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By Mr. SPECTER (for himself, Mr. Feingold, and Mr. Kaufman):
S. 3214. A bill to prohibit any person from engaging in certain video surveillance except under the same conditions authorized under chapter 119 of title 18, United States Code, or as authorized by the Foreign Intelligence Surveillance Act of 1978; to the Committee on the Judiciary.
Mr. SPECTER. Mr. President, I have sought recognition to introduce the Surreptitious Video Surveillance Act of 2010, on behalf of Senator Feingold, Senator Kaufman, and myself.
This is a bill which I submit is necessary to protect our citizens from unwarranted intrusions in their homes. The bill regulates the use of surreptitious video surveillance in private residences where there is a reasonable expectation of privacy.
Earlier this year, in Lower Merion Township, a suburb of Philadelphia, it was discovered that laptops taken home by students could be activated by school officials and thereby see what was going on inside a private residence.
Surprisingly, this kind of surreptitious surveillance is not prohibited under Federal law. The wiretap laws specify it is a violation of law to intercept a telephone conversation or to have a microphone that overhears a private conversation, but if it is visual, there is no prohibition.
This issue has been in the public domain since 1984--more than 25 years ago--when Judge Richard Posner, in the case captioned U.S. v. Torres, said this:
Electronic interception, being by nature a continuing rather than one-shot invasion, is even less discriminating than a physical search, because it picks up private conversations (most of which will usually have nothing to do with any illegal activity) over a long period of time. ..... [E]lectronic interception is thought to pose a greater potential threat to personal privacy than physical searches. ..... Television surveillance is identical in its indiscriminate character to wiretapping and bugging.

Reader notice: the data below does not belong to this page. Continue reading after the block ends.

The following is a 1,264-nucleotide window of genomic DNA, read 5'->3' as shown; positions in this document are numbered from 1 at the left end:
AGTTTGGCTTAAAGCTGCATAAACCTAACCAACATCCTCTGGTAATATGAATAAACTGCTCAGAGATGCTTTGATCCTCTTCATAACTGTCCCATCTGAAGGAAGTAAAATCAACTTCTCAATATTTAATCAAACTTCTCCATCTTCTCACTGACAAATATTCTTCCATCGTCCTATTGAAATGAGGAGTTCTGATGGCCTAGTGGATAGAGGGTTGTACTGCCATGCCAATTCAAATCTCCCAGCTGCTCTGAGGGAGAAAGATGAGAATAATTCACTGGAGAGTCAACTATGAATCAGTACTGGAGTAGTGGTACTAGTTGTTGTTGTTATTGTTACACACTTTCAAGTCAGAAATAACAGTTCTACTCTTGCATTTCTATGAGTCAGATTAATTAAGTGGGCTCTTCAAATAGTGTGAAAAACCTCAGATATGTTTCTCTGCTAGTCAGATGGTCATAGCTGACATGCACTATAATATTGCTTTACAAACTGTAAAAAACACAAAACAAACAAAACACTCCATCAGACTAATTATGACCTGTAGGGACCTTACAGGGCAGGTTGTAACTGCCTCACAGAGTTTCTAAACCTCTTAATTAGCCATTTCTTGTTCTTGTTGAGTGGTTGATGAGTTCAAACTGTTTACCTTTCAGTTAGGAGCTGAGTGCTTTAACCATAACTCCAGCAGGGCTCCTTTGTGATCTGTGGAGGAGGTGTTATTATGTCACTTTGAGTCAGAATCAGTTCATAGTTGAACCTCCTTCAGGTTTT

Judge Posner identified the problem a long time ago. Yet it lay dormant until this incident in Lower Merion Township brought it into the public fore.
On March 29, in my capacity as chairman of the Judiciary Subcommittee on Crime and Drugs, we conducted a hearing in Philadelphia. We had an array of experts very forcefully identify the problem and the need for corrective action.
The New York Times editorialized, on April 2, 2010, in favor of this legislation.
I urge my colleagues to take a look at the bill. I think there is likely to be widespread acceptance that in an era of warrantless wiretaps, when privacy is so much at risk, we ought to fill the gap in the law to cover this kind of electronic surveillance.
Mr. President, I ask unanimous consent that a copy of the New York Times editorial dated April 2, 2010, the text of my full statement and the text of the bill be printed in the Record.
There being no objection, the material was ordered to be printed in the RECORD
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